Happy Über New Year; DOJ: You’re Up, Morgan Stanley; Labor Department Jobless Claims are New Year’s Bummer

Year end surge…

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Image courtesy of renjith krishnan/FreeDigitalPhotos.net

A heads up to all of you located in cities where Über is actually allowed to operate: Über is getting ready to ring in the New Year with some price surging. Of course, Über prefers the less obvious term, “dynamic pricing.” Just don’t expect to see any dynamic pricing for the rider, who might very well be paying as much as seven times the usual fare if the service is used between 12:30 am and 2:30 am. New Year’s is expected to be the busiest night of the year for the ride-sharing app, and many other services similar to it, due to the heightened demand on this particularly auspicious day. On its blog, the folks at Über said they are expecting to give more than 2 million rides in a 24 hour period and you’re best bet for the service is to call right when the ball drops or if riders are feeling especially adventurous, they should wait until after 2:30 am. Über also offered to graciously  – and economically – text riders to let them know when surge pricing – excuse me, I meant to say “dynamic pricing”  – ends.

Unsettled business…

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Image courtesy of digitalart/FreeDigitalPhotos.net

It’s Morgan Stanley’s turn to tangle with the DOJ in an effort to reach a settlement for Morgan Stanley’s role in the 2008 financial crisis. Like its peers, including JPMorganChase, Bank of America, Citigroup, etc…Morgan Stanley is also staring down the wrong end of a DOJ investigation for its role in getting New Century Financial Corp to issue subpime mortgages. Apparently, the bank knew that homeowners would have a hard time paying mortgages but still issued them anyways. Well, that didn’t work out for anyone, now did it? Incidentally, New Century went bust following a bankruptcy filing back in 2007.

Wishing you an employment-filled New Year…

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Image courtesy of nonicknamephoto/FreeDigitalPhotos.net

Leave it to the Labor Department to help ring in the new year with some disappointing news: namely that the number of people filing jobless claims rose last week by 17,000. While the total number of people still remains below the 300,000 mark (just barely), we are still left with 298,000 making a New Year’s resolution to get a job (we hope, anyways). Analysts actually only expected that number to hit 290,000, but, oh well. Can’t accurately predict ’em all. But we are supposed to be reassured by the fact that this time of year brings with it good tidings of volatile claims and all fiscal signs still point to a decent economic recovery and climate. Also, the four-week average, which tends to be more accurate, was only up by 250. So maybe it’s okay to breathe a little little sigh of relief.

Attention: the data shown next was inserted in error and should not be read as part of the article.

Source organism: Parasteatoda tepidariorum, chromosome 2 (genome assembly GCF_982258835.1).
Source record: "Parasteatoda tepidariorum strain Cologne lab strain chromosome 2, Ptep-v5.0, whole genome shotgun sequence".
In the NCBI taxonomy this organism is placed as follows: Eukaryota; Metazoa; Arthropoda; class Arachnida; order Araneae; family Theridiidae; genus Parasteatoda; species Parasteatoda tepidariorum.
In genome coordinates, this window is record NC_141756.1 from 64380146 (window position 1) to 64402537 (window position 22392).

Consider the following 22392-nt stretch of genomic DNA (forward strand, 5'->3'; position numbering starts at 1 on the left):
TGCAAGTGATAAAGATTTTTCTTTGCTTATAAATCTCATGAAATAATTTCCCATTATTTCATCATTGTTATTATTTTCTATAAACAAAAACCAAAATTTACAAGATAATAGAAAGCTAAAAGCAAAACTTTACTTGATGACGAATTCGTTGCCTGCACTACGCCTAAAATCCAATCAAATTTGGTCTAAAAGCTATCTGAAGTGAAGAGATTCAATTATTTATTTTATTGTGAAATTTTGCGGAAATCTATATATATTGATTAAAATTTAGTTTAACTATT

South Korea Puts Brakes on Über With Indictment; Walmart Raises Spirits and Paychecks; Jolly Jobless Claims Numbers

U-bummer….

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Image courtesy of renjith krishnan/FreeDigitalPhotos.net

In what is yet another roadblock in the tech saga we call Über, South Korea has now entered the fray. Except this time there’s a twist because South Korea actually indicted Über CEO Travis Kalanick along with his local Korean business partner MK Korea Co. instead of just ceasing operations of the ride-sharing app, like all the other locales have been doing.  And like all the other countries, states and cities that have been putting the kibosh on the service, South Korean officials argue that Über is violating transportation law  – only this time, by allegedly using rental cars to run its business, apparently a major no-no in those parts. This latest snarl only adds to Über’s growing list of infractions, lawsuits, infringements, etc. The penalty for this latest hiccup, assuming Kalanick and his business partner are found guilty, is up to two years in prison or an $18,000 fine. Ironically, that $1.2 billion Über just got to help expand into Asia ought to help cover that fine, not to mention the legal expenses that are about to mount in China, where law enforcement officials raided an Über “training” facility. But at least back in the states things are looking up in Portland, Oregon, sort of. Even though Über operations were almost immediately halted after its launch there, the company was told to sit tight for three months while the city revamps its taxi rules, presumably to allow Über to fit right in.

And to all a good raise…

Image courtesy of Stuart Miles/FreeDigitalPhotos.net

Image courtesy of Stuart Miles/FreeDigitalPhotos.net

Over 1.3 million Walmart employees can expect a few more dollars in their paychecks, provided they are among the retailer’s minimum-waged. The biggest private employer in the US will be giving wage increases in nearly a third of its stores, located in 21 states, effective January 1, to comply with new federal guidelines. The three lowest pay grades, including cashiers, cart pushers and maintenance workers will now be combined into one base-level and the gap between the premium paid for higher-skilled workers and the minimum wage will become that much smaller. Walmart has taken a lot of slack for the low wages it has been known to pay and not for nothing as low-paid Walmart employees already collect $2.66 billion annually in government assistance.

Jolly jobless numbers…

Image courtesy of Stuart Miles/FreeDigitalPhotos.net

Image courtesy of Stuart Miles/FreeDigitalPhotos.net

While the previously-owned housing market provided us with a very unwelcome and December buzz-killing decrease, the drop in the number of jobless claims filed almost makes up for that. In fact, 9,000 less people filed applications for jobless claims, bringing the total to 280,000 applicants –  making it the lowest number in seven weeks. Not only are employers not firing but they are hiring – even adding 321,000 jobs to the labor force. If that’s not merry, then I don’t know what is. By the way, a number under 300,000 is cause for celebration.  So take that, previously owned housing market! What this means for you, me and your neighbors who outdid you with their Christmas lights display is that the job market and the economy are both steadily improving. So let us all thank the Labor Department for doing its part to shame those housing numbers and giving us some good fiscal cheer.